Europe’s last free-flowing rivers could be fatally disrupted if a new generation of hydroelectric dams are built, experts have warned.
More than a quarter (28%) of new hydropower plants are to be constructed in nature reserves, with many planned in the Balkans, home to some of Europe’s last free-flowing rivers.
Rivers in western and central Europe are already strewn with tens of thousands of manmade barriers such as dams, which have fuelled the steep decline in freshwater fish, such as salmon, trout and eels.
The study, which claims to be Europe’s first inventory of hydropower, found that 8,507 new plants are planned for the coming years, adding to the 21,387 on the continent. A further 278 plants are already under construction, according to the research, which was commissioned by four NGOs.
“We are facing nothing less than the end of free flowing rivers in Europe, if we don’t stop this dam craze,” said Ulrich Eichelmann, the chief executive of RiverWatch, one of four environmental NGOs that commissioned the study. “Under the label of “green energy”, the hydro lobby and political decision makers are about to destroy Europe’s last remaining rivers and streams, and with it an enormous amount of plant and animal species,” he said. “We don’t need any additional new hydro dams in Europe.”
Eichelmann said the quality and diversity of rivers in the Balkans was “unparalleled”, while in central and western Europe hydropower dams have already had a huge impact “to the extent that many of us don’t know what a living river looks like”.
He described the Vjosa river, which runs from Greece to the Adriatic Sea as “the last big wild river in Europe” and said it was “highly threatened” as a result of hydropower projects planned in Albania.
Academic research has found that up to 30 freshwater fish species in the Balkans face extinction if all planned hydropower projects in the region go ahead. At risk are the Greek brook lamprey, the marble trout and a variety of zingels, a fish that thrives in fast-flowing waters. “We must understand that the already high demand for water resources, especially in southern Europe will be exacerbated by such large-scale hydropower exploitation, resulting in a deadly combination for freshwater diversity,” said Steven Weiss, an associate professor at the Karl-Franzens university of Graz. Weiss, who has carried out separate research into the threat to wildlife posed by dams, provided a comment to the NGO team.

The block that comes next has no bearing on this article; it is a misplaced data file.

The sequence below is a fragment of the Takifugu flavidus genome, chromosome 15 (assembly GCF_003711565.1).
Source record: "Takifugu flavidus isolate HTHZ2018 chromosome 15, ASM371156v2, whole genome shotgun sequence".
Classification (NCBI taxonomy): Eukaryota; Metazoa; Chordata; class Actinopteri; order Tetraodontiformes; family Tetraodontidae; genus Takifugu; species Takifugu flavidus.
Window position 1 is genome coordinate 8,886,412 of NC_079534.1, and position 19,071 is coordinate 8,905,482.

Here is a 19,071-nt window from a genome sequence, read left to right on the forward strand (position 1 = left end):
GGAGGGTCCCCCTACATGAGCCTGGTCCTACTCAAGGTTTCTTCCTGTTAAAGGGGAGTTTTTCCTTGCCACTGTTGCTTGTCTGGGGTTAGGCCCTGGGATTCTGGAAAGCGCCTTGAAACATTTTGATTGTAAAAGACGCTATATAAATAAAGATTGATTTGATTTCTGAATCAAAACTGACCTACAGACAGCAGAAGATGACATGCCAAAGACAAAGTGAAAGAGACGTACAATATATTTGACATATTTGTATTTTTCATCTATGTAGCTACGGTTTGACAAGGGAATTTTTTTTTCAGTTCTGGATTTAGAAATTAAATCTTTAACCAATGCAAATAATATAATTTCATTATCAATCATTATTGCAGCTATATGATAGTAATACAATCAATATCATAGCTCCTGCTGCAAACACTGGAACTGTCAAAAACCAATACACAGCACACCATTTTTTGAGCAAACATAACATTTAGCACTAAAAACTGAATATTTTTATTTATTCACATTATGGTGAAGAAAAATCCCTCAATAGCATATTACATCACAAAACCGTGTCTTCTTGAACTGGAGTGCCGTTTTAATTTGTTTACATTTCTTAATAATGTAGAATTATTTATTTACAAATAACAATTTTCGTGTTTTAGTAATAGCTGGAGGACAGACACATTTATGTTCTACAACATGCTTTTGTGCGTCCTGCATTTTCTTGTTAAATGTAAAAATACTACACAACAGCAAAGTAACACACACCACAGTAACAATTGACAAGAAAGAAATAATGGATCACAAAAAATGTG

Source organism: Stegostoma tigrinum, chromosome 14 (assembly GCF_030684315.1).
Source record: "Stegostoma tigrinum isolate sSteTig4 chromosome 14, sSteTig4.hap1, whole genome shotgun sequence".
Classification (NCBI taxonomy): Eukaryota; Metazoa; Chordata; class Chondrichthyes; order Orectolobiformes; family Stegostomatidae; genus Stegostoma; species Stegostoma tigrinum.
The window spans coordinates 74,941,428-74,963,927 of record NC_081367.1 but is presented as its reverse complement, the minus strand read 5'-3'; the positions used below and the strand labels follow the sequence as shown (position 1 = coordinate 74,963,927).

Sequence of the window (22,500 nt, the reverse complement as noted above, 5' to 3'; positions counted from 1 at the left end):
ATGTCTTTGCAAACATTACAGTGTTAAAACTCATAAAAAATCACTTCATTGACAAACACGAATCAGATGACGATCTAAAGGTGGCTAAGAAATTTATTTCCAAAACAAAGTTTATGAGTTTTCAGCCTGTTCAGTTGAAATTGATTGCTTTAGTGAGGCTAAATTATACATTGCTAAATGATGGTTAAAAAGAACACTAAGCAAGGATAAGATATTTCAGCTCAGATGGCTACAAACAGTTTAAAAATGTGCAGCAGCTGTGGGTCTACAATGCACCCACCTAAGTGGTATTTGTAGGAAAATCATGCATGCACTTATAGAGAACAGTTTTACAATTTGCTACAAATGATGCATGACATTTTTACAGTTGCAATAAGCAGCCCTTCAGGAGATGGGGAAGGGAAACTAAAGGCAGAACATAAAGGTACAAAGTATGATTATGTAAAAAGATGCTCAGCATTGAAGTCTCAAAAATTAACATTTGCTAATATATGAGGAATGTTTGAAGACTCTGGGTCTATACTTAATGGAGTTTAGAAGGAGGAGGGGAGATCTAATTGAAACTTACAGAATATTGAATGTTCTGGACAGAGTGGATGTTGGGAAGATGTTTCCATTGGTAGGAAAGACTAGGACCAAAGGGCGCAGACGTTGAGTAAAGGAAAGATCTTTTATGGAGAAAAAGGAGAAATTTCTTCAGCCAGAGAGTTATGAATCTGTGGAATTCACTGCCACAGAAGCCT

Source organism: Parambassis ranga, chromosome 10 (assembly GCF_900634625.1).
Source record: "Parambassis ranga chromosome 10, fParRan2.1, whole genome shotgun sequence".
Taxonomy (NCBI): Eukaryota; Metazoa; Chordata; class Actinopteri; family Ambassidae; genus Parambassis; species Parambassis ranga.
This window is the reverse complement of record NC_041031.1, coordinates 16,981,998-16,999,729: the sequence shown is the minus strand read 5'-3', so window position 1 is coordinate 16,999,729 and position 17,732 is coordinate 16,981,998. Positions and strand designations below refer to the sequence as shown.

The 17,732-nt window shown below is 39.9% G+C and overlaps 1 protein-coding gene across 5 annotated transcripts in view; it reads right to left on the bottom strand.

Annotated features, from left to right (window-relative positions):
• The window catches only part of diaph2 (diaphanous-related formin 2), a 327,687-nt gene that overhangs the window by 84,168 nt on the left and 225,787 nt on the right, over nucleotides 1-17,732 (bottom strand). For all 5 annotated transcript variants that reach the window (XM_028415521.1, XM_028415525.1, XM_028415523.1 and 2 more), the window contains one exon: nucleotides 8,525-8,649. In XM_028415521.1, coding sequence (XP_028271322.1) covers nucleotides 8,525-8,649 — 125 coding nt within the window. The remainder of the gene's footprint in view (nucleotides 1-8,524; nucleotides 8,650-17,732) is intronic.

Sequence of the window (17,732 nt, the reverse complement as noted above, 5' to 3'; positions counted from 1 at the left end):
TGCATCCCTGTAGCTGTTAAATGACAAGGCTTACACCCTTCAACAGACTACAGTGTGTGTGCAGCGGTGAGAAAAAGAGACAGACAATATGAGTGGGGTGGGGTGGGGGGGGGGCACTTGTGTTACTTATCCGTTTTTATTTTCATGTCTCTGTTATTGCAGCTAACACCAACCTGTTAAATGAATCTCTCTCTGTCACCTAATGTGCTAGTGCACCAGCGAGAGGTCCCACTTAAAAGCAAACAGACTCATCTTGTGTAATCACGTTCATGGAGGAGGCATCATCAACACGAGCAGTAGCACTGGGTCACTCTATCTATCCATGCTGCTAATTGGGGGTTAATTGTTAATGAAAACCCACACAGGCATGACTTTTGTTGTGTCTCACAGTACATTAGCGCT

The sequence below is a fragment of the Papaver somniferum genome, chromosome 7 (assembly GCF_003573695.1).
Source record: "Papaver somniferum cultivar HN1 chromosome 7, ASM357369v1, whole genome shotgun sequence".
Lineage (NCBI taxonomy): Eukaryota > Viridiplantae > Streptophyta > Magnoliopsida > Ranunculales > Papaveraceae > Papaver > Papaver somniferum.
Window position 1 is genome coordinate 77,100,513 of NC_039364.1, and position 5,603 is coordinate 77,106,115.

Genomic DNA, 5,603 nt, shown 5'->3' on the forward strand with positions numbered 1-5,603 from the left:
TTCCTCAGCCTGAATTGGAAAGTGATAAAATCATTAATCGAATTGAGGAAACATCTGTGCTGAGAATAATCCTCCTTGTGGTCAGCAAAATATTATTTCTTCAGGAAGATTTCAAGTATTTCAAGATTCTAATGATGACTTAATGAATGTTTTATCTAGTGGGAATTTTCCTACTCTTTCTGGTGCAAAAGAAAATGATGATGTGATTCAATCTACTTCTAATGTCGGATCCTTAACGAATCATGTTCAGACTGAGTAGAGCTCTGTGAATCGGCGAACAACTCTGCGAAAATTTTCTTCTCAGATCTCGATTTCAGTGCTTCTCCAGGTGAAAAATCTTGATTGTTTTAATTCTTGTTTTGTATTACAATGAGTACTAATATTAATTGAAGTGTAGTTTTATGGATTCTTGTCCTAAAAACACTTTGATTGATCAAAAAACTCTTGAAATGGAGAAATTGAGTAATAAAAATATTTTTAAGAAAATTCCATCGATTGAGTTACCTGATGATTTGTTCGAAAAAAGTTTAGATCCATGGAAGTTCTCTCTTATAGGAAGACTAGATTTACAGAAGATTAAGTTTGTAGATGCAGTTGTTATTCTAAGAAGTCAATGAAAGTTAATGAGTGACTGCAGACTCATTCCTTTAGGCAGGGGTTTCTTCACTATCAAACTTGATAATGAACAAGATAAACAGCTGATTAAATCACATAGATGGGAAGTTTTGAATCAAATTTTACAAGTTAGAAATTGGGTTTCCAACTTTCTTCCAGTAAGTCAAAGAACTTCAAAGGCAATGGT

The report was published as new European Union leaders prepare plans for a “European green deal” that will lead to an expansion of renewable energy, with the aim of reducing greenhouse emissions to net zero by 2050.
The NGOs argue that Europe is already “saturated” with dams and insist hydropower should not be considered as a form of green energy.
Even small dams can have a dramatic impact on wildlife, by preventing fish from migrating to spawning grounds. Hydropower dams have been linked to a decline in salmon, trout, eel and sturgeon by the European Environment Agency. According to the agency, dams and reservoirs also trap sand in certain places, fuelling coastal erosion or flooding elsewhere.
WWF, another of the NGOs that commissioned the report, said hydropower was one of the biggest obstacles to meeting EU targets on healthy rivers.
Under EU water legislation, all rivers, lakes, coastal and groundwater must achieve “good” ecological status by 2027 at the latest, an extension on the original 2015 target.
Currently only 40% of surface waters are deemed to have good status, according to the latest report by the EU executive, which highlighted problems of pollution and human activity that disrupts the flow of rivers.
The NGO study highlights that many planned plants will produce relatively little electricity. “Small hydropower plants come with a large ecological impact because they are numerous and disrupt river continuity, whilst contributing minimally to electricity production.”
Hydropower is growing more slowly in western Europe, including in Scotland and Norway. In Switzerland, which makes intensive use of the technology, operators want to harness melting glaciers to create a new model of “periglacial hydropower plant”. But the most rapid expansion is forecast for south-eastern Europe and Turkey.